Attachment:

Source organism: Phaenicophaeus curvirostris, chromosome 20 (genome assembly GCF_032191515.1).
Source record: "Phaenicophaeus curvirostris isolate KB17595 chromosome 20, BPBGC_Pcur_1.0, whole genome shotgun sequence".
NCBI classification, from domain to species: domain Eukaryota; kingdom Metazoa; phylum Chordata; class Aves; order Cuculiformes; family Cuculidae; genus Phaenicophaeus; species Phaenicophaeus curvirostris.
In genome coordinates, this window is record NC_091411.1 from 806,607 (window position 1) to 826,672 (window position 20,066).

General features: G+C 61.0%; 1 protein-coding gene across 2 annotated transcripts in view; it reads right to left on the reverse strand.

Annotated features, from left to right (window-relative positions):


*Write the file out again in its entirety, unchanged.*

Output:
Source organism: Phaenicophaeus curvirostris, chromosome 20 (genome assembly GCF_032191515.1).
Source record: "Phaenicophaeus curvirostris isolate KB17595 chromosome 20, BPBGC_Pcur_1.0, whole genome shotgun sequence".
NCBI classification, from domain to species: domain Eukaryota; kingdom Metazoa; phylum Chordata; class Aves; order Cuculiformes; family Cuculidae; genus Phaenicophaeus; species Phaenicophaeus curvirostris.
In genome coordinates, this window is record NC_091411.1 from 806,607 (window position 1) to 826,672 (window position 20,066).

General features: G+C 61.0%; 1 protein-coding gene across 2 annotated transcripts in view; it reads right to left on the reverse strand.

Annotated features, from left to right (window-relative positions):